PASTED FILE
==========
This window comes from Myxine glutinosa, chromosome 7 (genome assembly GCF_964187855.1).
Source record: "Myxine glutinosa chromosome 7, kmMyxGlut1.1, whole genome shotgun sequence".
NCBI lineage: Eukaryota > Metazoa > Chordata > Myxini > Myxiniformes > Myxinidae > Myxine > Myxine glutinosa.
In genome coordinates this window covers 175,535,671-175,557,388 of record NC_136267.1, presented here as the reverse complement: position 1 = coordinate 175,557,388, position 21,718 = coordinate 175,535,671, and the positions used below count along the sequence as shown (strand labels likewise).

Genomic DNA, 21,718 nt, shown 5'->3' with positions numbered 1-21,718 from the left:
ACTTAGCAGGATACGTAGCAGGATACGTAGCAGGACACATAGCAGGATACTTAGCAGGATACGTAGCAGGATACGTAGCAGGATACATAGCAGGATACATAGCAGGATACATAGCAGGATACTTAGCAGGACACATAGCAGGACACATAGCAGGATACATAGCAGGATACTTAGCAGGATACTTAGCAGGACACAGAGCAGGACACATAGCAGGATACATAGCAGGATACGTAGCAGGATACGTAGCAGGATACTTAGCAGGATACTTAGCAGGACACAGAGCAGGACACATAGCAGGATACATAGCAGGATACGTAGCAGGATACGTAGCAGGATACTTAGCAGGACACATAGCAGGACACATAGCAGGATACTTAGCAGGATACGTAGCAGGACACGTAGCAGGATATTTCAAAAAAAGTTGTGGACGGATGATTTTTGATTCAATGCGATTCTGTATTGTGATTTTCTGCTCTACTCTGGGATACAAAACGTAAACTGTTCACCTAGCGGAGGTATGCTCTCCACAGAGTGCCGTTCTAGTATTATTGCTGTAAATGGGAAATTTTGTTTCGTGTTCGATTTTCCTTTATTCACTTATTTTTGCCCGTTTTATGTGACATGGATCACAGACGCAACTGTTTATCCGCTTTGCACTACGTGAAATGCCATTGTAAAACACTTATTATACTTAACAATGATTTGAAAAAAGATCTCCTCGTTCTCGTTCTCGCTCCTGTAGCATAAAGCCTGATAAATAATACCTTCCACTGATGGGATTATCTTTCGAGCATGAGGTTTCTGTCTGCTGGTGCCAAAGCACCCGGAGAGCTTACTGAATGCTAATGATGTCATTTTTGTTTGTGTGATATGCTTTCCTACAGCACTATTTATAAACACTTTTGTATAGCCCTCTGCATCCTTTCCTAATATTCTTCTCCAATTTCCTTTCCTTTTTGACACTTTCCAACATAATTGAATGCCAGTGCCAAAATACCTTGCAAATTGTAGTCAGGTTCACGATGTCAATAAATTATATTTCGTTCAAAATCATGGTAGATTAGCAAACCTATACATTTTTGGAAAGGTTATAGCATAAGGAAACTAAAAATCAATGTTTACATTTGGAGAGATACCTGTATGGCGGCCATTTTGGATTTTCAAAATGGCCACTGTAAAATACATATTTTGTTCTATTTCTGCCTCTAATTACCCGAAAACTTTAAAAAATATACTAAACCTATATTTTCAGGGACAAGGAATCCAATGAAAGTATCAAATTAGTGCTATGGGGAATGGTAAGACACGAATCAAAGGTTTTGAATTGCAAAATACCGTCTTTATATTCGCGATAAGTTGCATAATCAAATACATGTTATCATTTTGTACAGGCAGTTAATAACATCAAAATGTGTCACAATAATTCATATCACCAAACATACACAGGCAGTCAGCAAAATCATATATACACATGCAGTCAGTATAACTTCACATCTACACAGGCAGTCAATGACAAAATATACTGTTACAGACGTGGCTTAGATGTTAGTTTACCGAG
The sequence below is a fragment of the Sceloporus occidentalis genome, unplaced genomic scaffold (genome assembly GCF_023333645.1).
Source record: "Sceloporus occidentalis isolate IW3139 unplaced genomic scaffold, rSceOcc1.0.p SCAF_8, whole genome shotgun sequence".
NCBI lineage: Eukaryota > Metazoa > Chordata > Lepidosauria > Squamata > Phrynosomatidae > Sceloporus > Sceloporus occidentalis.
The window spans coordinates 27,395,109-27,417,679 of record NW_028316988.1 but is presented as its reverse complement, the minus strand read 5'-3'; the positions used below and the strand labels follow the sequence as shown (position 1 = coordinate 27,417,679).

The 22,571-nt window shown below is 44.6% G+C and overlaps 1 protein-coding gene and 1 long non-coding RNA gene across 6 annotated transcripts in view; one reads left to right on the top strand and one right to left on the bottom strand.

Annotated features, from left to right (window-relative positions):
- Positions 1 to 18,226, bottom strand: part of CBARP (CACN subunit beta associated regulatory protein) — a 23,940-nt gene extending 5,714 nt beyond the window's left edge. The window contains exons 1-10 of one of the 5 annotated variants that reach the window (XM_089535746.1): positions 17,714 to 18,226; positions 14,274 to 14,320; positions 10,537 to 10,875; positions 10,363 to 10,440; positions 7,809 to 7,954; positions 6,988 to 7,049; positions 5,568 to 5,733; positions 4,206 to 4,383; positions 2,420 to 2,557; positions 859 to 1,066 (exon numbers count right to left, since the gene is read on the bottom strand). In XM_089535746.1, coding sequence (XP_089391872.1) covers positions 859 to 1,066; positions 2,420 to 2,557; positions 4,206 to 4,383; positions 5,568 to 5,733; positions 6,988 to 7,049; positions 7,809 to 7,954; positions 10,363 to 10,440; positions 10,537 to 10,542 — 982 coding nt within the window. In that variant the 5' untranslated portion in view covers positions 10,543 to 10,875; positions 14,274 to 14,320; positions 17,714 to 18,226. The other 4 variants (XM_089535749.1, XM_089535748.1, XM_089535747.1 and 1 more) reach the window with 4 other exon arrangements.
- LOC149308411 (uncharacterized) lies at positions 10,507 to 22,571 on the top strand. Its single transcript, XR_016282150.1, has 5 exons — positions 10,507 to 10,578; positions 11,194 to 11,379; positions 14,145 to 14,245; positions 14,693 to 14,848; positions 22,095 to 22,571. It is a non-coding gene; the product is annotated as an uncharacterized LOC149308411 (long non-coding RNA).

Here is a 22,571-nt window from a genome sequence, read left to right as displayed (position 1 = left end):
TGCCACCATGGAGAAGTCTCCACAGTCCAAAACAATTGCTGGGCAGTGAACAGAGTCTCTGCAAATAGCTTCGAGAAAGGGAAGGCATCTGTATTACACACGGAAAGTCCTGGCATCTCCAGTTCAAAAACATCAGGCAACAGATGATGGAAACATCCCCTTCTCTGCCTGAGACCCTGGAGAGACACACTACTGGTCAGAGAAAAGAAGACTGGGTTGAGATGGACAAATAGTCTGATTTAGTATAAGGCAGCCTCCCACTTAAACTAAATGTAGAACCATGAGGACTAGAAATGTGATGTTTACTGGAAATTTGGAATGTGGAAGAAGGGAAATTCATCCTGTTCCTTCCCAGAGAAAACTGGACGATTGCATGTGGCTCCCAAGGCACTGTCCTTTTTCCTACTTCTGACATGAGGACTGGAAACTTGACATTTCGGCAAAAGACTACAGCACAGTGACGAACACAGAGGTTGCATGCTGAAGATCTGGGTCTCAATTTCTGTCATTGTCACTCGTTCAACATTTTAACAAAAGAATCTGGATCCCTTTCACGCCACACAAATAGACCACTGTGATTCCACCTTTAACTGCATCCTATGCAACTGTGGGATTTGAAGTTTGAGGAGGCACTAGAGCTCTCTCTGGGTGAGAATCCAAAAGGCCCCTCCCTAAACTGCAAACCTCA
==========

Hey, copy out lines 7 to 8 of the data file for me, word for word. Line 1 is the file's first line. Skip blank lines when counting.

The sequence below is a fragment of the Sceloporus occidentalis genome, unplaced genomic scaffold (genome assembly GCF_023333645.1).
Source record: "Sceloporus occidentalis isolate IW3139 unplaced genomic scaffold, rSceOcc1.0.p SCAF_8, whole genome shotgun sequence".